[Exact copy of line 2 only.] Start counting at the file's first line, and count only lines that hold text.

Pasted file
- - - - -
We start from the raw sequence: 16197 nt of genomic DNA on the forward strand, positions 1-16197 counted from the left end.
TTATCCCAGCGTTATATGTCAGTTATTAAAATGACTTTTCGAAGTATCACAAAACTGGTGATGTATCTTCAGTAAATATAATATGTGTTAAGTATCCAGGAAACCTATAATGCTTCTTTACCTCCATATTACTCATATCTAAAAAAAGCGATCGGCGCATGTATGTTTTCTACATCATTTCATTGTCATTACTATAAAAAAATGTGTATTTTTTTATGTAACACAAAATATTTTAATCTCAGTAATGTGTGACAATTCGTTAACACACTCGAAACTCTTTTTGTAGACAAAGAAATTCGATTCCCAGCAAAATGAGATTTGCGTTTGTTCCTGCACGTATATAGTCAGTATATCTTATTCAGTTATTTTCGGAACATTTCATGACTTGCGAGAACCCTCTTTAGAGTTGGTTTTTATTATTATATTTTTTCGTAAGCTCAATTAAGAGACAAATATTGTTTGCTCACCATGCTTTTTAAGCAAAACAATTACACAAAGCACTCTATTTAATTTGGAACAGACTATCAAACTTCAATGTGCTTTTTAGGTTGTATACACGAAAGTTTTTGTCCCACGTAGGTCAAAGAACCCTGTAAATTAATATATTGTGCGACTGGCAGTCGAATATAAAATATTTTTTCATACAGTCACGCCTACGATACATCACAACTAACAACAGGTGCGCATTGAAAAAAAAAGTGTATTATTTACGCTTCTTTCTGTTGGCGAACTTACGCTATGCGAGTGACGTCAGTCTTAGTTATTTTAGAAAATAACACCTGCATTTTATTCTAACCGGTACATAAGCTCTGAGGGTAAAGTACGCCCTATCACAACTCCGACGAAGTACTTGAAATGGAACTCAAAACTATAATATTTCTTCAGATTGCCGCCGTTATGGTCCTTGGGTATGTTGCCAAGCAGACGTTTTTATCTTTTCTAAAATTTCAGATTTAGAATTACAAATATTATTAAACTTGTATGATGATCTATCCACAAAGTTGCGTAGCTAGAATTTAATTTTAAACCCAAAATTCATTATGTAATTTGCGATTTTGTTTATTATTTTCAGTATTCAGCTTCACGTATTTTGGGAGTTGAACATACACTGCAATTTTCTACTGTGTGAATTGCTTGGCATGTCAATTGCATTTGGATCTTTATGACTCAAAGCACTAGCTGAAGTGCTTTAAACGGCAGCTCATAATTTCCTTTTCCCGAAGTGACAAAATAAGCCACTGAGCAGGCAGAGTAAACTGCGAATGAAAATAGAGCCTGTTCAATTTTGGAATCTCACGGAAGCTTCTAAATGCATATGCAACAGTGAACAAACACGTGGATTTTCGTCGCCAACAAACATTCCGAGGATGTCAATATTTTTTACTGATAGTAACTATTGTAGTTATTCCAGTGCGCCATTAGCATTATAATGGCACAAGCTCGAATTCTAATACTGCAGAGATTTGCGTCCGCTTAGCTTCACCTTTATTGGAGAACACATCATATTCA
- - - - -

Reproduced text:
TTATCCCAGCGTTATATGTCAGTTATTAAAATGACTTTTCGAAGTATCACAAAACTGGTGATGTATCTTCAGTAAATATAATATGTGTTAAGTATCCAGGAAACCTATAATGCTTCTTTACCTCCATATTACTCATATCTAAAAAAAGCGATCGGCGCATGTATGTTTTCTACATCATTTCATTGTCATTACTATAAAAAAATGTGTATTTTTTTATGTAACACAAAATATTTTAATCTCAGTAATGTGTGACAATTCGTTAACACACTCGAAACTCTTTTTGTAGACAAAGAAATTCGATTCCCAGCAAAATGAGATTTGCGTTTGTTCCTGCACGTATATAGTCAGTATATCTTATTCAGTTATTTTCGGAACATTTCATGACTTGCGAGAACCCTCTTTAGAGTTGGTTTTTATTATTATATTTTTTCGTAAGCTCAATTAAGAGACAAATATTGTTTGCTCACCATGCTTTTTAAGCAAAACAATTACACAAAGCACTCTATTTAATTTGGAACAGACTATCAAACTTCAATGTGCTTTTTAGGTTGTATACACGAAAGTTTTTGTCCCACGTAGGTCAAAGAACCCTGTAAATTAATATATTGTGCGACTGGCAGTCGAATATAAAATATTTTTTCATACAGTCACGCCTACGATACATCACAACTAACAACAGGTGCGCATTGAAAAAAAAAGTGTATTATTTACGCTTCTTTCTGTTGGCGAACTTACGCTATGCGAGTGACGTCAGTCTTAGTTATTTTAGAAAATAACACCTGCATTTTATTCTAACCGGTACATAAGCTCTGAGGGTAAAGTACGCCCTATCACAACTCCGACGAAGTACTTGAAATGGAACTCAAAACTATAATATTTCTTCAGATTGCCGCCGTTATGGTCCTTGGGTATGTTGCCAAGCAGACGTTTTTATCTTTTCTAAAATTTCAGATTTAGAATTACAAATATTATTAAACTTGTATGATGATCTATCCACAAAGTTGCGTAGCTAGAATTTAATTTTAAACCCAAAATTCATTATGTAATTTGCGATTTTGTTTATTATTTTCAGTATTCAGCTTCACGTATTTTGGGAGTTGAACATACACTGCAATTTTCTACTGTGTGAATTGCTTGGCATGTCAATTGCATTTGGATCTTTATGACTCAAAGCACTAGCTGAAGTGCTTTAAACGGCAGCTCATAATTTCCTTTTCCCGAAGTGACAAAATAAGCCACTGAGCAGGCAGAGTAAACTGCGAATGAAAATAGAGCCTGTTCAATTTTGGAATCTCACGGAAGCTTCTAAATGCATATGCAACAGTGAACAAACACGTGGATTTTCGTCGCCAACAAACATTCCGAGGATGTCAATATTTTTTACTGATAGTAACTATTGTAGTTATTCCAGTGCGCCATTAGCATTATAATGGCACAAGCTCGAATTCTAATACTGCAGAGATTTGCGTCCGCTTAGCTTCACCTTTATTGGAGAACACATCATATTCA